Cornell's Open Minds
It's become a common complaint at Cornell that "surface" diversity is more highly valued than intellectual diversity. Paul Ibrahim's recent column on the subject makes a strong case, and the comments posted by readers suggest that more people agree with this view than we tend to think.
Now, finally, there's something to back up this claim, and it comes straight from the horse's mouth to boot:
What does this tell us? That 2006 Cornell seniors are less likely than those at peer schools to have rethought or reconsidered their views in every major category.
This doesn't speak well of Cornell's commitment to "Open Minds" or its commitment to diversity. Context is crucial: This chart is displayed on Cornell's new diversity website, and its chief concern seems to be whether students are thinking hard about their views on diversity -- that of skin color, sexual orientation, etc. Depending on students' preexisting views, these results could be good or bad. But it's interesting that a chart on students' open-mindedness (defined as a willingness to reconsider one's views) is read only as a means to an end -- that of acceptance of all forms of surface diversity.
The lede is being buried in plain sight: Cornell students are not as prone to changing -- or even considering -- their own views, as their peers. Why? There are a million possible reasons. Maybe Cornell students are more vocationally oriented than their peers -- pursuing degrees in hotel management, engineering, or agriculture and caring less about a liberal arts education. Maybe Cornell students are more radical, or more polarized, to begin with. Maybe they're not encouraged to think about other points of view in class. (Credit to Jim S. for help brainstorming here.)
Or maybe, students just don't come into contact with that many people who are different from them. With hundreds of student groups, enclaves, customized housing arrangements, and clubs, it's possible to go through four years of college without leaving your comfort zone or challenging your preconceptions. Cornell's administration encourages this to some degree, all in the name of diversity. But of course, depending on the type of diversity being promoted, this may or may not make sense.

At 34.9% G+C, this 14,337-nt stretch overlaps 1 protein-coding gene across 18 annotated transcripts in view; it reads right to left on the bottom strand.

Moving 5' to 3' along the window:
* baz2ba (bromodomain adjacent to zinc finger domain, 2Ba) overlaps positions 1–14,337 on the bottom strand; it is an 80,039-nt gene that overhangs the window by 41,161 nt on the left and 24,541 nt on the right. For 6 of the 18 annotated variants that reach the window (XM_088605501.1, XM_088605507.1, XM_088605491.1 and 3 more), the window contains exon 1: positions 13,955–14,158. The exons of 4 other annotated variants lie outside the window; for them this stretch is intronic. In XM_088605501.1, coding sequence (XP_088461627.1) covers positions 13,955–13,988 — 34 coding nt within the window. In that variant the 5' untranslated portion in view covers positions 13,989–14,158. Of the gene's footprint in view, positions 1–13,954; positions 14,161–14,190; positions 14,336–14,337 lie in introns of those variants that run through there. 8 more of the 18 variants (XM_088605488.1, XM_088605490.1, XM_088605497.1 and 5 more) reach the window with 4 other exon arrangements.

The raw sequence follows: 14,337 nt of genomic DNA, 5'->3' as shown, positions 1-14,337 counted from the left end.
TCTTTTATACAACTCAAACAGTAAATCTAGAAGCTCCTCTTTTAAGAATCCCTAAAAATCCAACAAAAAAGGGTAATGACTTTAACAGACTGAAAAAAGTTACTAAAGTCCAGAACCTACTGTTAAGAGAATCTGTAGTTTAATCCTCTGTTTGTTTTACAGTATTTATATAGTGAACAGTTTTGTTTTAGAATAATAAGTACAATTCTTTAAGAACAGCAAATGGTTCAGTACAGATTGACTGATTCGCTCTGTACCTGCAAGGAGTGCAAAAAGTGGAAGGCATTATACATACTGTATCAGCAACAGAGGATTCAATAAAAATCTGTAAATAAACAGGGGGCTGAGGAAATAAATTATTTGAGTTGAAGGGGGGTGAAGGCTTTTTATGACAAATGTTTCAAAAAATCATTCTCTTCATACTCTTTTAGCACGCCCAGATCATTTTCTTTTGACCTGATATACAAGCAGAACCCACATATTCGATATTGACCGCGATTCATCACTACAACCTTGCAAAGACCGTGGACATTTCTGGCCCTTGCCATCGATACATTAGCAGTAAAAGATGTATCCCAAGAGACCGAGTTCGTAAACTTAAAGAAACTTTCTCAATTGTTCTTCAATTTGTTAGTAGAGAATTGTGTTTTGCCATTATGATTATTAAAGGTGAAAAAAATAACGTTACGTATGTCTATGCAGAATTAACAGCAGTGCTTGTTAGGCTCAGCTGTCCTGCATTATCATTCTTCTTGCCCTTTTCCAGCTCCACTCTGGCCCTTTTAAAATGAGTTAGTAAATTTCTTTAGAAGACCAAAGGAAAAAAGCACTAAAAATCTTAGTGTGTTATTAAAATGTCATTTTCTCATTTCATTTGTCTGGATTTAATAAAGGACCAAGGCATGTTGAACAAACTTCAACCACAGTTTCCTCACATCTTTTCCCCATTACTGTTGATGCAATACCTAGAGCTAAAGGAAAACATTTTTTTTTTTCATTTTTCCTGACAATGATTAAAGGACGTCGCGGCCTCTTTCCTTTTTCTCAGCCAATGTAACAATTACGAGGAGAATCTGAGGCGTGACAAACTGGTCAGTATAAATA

I tend to think that Cornell's diversity rhetoric encourages people to learn less about other cultures, religions or points of view. If every culture and every person is equally valid, and differences are to be worshipped for their own sake, then why bother trying to comprehend a different culture when you can just "appreciate" it from a distance? If we value everyone by default, we learn nothing.
So what do the data say about possible causes? It's hard to tell anything except basic trends. For one thing, Cornell seems to have slightly more students at the extremes of the political spectrum than its peers, at least at the outset. We can attempt to track this over time. The latter conclusion is from the 2004 Freshman Survey, but we can't yet follow that up by looking at those freshmen as seniors, and anyway, the Senior Survey doesn't cover political views. But we can take the 2002 Freshman Survey and see how the class is doing by its junior year in the 2005 Enrolled Student Survey.
First off, in 2002 the freshman class was less extreme than its peers, in contrast with the freshmen two years later. 3.1 percent classified themselves as far left, 1.1 percent far right, and the vast majority in the middle or left (41.8 and 39.8 percent, respectively). Three years later, this same class, now juniors, looks mostly the same, but the far left and liberal groups have gained at the moderates' expense (5.3 and 43.4 percent); the far-right contingent is virtually the same size. Interestingly, the proportion of conservatives also increased, from 14.3 to 16.9 percent, also apparent converts from middle-of-the-roadism. (I repeated this by similarly following freshmen in 2000 through their 2003 responses -- same pattern.)
Facebook also has some rough numbers to offer, although they're a snapshot (as opposed to my jerry-rigged longitudinal look above), it's a much larger sample size (i.e., those who don't leave political preferences blank and do allow their profiles to be searched), and people's political preferences may be colored by the fact that they're viewable by other members. According to our online social fabric, 8.8 percent of the Class of 2006 (that is, the same freshmen in question but after graduating) are "very liberal," 41 percent liberal, 23.3 in the middle, 10.8 conservative and 1.2 very conservative. I'll also throw in the measly 3.2 percent of us who chose to put "Libertarian."
So what do we learn? To the extent that people reconsider their views, they're more likely to move leftward than rightward, although not by much. Movements leftward go further to the extreme than movements rightward. Cornell students become significantly less moderate over time, or perhaps they're gaining conviction. Finally, those on the far right don't seem to budge at all (unless they're becoming even more conservative). Overall, though, most people stay put.
Now this begs the question: How many of those on the far left will turn into the next David Horowitz 10 years from now?